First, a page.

Submitting a friend’s old assignment

code | scenario | smart strategies | consequences

Code of Behaviour on Academic Matters

1. It shall be an offence for a student knowingly:

(d) to represent as one’s own an idea or expression of an idea or work of another in any academic examination or term test or in connection with any other form of academic work, i.e. to commit plagiarism;

Wherever in the Code an offence is described as depending on “knowing”, the offence shall likewise be deemed to have been committed if the person ought reasonably to have known.

Scenario – Submitting a friend’s old assignment

Your Computer Science assignment worth 40% of your mark is due on Friday and you have yet to get started on it. You are busy juggling a part-time job and school work while taking care of your younger siblings at home. Given how busy you are, you ask your friend if she can show you a copy of her assignment that she previously submitted in the same course last year. Your friend sends you a copy of her assignment, but asks you to only use it as a reference, and not to copy her work. The night before the assignment is due, you have to work at your job until midnight and haven’t even started your assignment. You feel like it’s too late to ask the instructor for an extension, since the assignment is due at 9am. In order to submit your paper on time, you decide to submit a copy of your friend’s paper, claiming it as your own.

The Issue

Since you decided to use your friend’s work as your own, you are committing an academic offence. Every student is expected to produce their own work for which they hope to receive credit.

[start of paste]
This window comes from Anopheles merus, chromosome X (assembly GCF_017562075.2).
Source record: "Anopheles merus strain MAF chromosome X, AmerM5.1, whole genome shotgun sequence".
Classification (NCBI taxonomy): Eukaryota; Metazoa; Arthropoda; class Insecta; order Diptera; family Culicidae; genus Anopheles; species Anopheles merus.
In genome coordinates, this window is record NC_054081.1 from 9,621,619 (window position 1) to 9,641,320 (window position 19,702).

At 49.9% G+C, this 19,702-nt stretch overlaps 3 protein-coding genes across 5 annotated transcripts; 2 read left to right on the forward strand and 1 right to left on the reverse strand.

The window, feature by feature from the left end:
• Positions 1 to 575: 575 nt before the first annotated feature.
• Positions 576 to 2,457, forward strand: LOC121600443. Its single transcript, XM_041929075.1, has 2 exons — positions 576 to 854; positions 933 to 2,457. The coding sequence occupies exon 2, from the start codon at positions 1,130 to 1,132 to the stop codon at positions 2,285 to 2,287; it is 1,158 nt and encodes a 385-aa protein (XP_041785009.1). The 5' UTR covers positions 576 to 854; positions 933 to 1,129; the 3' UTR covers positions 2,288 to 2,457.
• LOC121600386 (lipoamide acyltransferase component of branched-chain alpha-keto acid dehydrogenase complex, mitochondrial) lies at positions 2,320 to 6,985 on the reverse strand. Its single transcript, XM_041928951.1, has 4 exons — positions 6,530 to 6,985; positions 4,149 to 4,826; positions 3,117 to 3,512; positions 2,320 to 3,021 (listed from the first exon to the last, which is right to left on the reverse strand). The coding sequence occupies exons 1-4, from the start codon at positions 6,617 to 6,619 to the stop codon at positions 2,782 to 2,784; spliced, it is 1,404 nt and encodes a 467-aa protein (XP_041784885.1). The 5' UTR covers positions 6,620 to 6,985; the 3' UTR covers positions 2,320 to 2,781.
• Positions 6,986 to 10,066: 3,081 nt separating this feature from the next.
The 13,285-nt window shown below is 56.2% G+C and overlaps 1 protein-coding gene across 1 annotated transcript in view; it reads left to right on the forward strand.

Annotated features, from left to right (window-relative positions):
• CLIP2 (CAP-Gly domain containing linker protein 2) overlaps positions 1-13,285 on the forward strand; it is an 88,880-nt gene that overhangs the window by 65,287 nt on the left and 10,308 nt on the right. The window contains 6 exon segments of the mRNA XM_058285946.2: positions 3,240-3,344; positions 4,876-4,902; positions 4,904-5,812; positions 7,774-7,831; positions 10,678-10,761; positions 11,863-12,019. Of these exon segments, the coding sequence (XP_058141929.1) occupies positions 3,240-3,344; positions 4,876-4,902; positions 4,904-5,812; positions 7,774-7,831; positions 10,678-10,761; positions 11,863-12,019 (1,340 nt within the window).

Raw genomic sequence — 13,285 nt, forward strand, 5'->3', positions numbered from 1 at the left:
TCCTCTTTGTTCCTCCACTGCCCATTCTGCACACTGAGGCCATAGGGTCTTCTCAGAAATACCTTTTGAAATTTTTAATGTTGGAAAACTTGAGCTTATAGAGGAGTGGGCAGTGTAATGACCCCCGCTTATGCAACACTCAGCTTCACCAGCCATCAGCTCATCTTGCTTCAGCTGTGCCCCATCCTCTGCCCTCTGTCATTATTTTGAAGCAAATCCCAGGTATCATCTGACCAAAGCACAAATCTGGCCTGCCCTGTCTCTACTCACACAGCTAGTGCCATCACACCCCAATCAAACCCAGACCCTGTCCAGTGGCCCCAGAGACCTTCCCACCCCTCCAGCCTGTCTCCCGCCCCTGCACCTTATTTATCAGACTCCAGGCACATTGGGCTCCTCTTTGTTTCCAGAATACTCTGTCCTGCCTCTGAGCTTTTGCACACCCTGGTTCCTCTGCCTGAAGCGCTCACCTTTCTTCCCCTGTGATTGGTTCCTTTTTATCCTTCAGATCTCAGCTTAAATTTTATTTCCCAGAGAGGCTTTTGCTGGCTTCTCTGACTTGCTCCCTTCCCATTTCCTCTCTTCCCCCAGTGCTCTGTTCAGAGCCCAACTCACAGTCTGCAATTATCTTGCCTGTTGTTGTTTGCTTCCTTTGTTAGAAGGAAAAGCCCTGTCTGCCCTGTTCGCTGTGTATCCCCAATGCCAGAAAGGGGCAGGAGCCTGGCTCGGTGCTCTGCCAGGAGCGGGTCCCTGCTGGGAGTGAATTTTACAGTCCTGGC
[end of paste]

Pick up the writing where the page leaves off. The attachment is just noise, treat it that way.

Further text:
The instructor will be able to identify your friend’s assignment using the plagiarism detection software, and both you and your friend will be approached to speak about the assignment by your instructor. Both you and your friend are likely to face sanctions under the Code. 

Smart Strategies

  • It is always best to ask the instructor for an extension, or even to just submit the assignment a day late, rather than committing an academic offence.  In almost all cases, the penalty for committing an academic offence will be far stricter than the penalty you might receive for submitting the assignment a day late. 
  • If you are experiencing difficulty managing your workload, there are many academic resources and services available to help you. Contact your undergraduate advisor, or visit the Student Life website for a list of the many academic supports available to you.
  • You may also want to talk to a counsellor or visit Health Services for help if you are feeling overwhelmed. Use the NAVI mental health wayfinder to find the best supports to help you right now.
  • See also: Group work; Students sharing academic work

Range of Consequences

For a discussion of consequences see Key Consequences.